so a bet­ter under­stand­ing of the impact of the cur­rent pro­gramme on defor­esta­tion is critical.

To eval­u­ate the PES’ social impacts, Sims and Alix-​Garcia used a method called regres­sion dis­con­ti­nu­ity, which took advan­tage of the fact that the pro­gramme had many more appli­cants than the avail­able bud­get to sup­port them, in order to make a com­par­i­son between par­tic­i­pants and sim­i­larly rejected appli­cants. Par­tic­i­pants were selected on the basis of points that rank their risk of defor­esta­tion and eco­log­i­cal and social char­ac­ter­is­tics, with the high­est rank­ing par­tic­i­pants in each state accepted to the pro­gramme. By com­par­ing the out­comes for appli­cants above and below the cut­offs, researchers could iso­late the impact of the pro­gramme from other pos­si­ble con­founders. Sims and Alix-​Garcia designed and super­vised the col­lec­tion of infor­ma­tion from more than 800 lead­ers of agrar­ian com­mu­ni­ties and 8,000 indi­vid­ual house­holds via field-​based surveys.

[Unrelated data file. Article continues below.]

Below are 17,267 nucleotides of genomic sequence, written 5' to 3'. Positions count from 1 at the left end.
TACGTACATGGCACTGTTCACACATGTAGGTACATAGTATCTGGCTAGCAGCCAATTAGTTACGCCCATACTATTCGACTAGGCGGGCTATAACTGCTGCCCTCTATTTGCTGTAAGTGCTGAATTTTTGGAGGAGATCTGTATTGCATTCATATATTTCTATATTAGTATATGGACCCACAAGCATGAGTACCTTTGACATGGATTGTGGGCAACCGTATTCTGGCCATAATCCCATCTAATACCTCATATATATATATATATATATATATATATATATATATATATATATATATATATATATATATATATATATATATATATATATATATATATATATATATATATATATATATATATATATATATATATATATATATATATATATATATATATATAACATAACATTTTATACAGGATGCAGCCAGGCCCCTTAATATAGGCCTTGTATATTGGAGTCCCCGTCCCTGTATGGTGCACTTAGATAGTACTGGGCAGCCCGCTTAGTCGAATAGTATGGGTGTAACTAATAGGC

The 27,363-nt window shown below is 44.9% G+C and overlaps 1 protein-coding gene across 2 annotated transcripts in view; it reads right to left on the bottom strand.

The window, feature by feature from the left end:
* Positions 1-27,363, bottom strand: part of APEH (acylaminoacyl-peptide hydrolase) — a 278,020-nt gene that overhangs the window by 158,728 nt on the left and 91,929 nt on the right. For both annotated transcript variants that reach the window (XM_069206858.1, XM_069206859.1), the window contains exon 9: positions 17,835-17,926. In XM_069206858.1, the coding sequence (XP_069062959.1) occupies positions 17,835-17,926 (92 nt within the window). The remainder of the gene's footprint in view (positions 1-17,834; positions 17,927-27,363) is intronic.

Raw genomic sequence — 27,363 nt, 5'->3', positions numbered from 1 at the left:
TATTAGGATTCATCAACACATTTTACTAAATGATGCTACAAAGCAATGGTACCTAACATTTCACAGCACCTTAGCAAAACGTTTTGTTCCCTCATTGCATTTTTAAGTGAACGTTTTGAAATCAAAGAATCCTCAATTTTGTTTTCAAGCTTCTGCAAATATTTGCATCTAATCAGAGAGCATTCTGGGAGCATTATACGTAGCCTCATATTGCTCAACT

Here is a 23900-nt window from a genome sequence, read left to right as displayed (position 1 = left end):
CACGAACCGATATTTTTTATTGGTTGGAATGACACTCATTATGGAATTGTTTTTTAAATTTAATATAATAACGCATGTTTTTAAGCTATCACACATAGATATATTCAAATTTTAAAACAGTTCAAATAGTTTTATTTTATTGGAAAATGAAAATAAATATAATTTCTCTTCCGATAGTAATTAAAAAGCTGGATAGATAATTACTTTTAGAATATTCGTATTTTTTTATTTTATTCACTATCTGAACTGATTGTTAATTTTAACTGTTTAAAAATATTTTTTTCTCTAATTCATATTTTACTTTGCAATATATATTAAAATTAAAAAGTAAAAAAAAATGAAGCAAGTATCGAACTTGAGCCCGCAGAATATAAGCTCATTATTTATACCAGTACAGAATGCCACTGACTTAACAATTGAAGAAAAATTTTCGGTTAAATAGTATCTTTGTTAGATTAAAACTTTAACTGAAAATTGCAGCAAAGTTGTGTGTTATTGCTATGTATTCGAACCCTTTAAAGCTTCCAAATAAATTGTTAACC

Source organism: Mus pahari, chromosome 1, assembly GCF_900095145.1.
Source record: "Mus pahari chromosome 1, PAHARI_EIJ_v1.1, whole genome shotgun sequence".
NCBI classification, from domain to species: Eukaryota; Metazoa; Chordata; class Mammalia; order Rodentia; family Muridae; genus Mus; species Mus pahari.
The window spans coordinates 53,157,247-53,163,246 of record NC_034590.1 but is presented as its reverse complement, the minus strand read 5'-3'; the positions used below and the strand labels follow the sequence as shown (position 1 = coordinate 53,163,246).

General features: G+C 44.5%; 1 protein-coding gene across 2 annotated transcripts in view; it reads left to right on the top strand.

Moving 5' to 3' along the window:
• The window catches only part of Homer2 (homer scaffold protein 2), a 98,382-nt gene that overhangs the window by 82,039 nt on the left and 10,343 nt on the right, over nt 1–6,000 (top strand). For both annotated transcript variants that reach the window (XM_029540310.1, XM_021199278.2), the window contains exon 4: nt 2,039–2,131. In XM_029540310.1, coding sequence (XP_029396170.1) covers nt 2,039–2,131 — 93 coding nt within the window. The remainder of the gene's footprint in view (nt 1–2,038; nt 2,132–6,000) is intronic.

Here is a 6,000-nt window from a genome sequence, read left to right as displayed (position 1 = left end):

The team found that pay­ments increased land man­age­ment activ­i­ties by more than 50 per­cent among par­tic­i­pants com­pared to sim­i­lar con­trols. The pro­gramme had a sta­tis­ti­cally sig­nif­i­cant, 8 to 9 per­cent impact on com­mu­nity social capital.

Social cap­i­tal and trust are under­stood to be impor­tant dri­vers of eco­nomic devel­op­ment gen­er­ally and of col­lec­tive action to pro­tect the envi­ron­ment,” said Alix-​Garcia. “We were really encour­aged to see that Mexico’s PES is sup­port­ing pro-​social behav­iour in addi­tion to directly incen­tiviz­ing con­ser­va­tion. We are very inter­ested to see how PES may impact social cap­i­tal in other set­tings globally.”

(Source: Amherst Col­lege news release, 22.06.2018; PRO­FOR, 17.06.2018)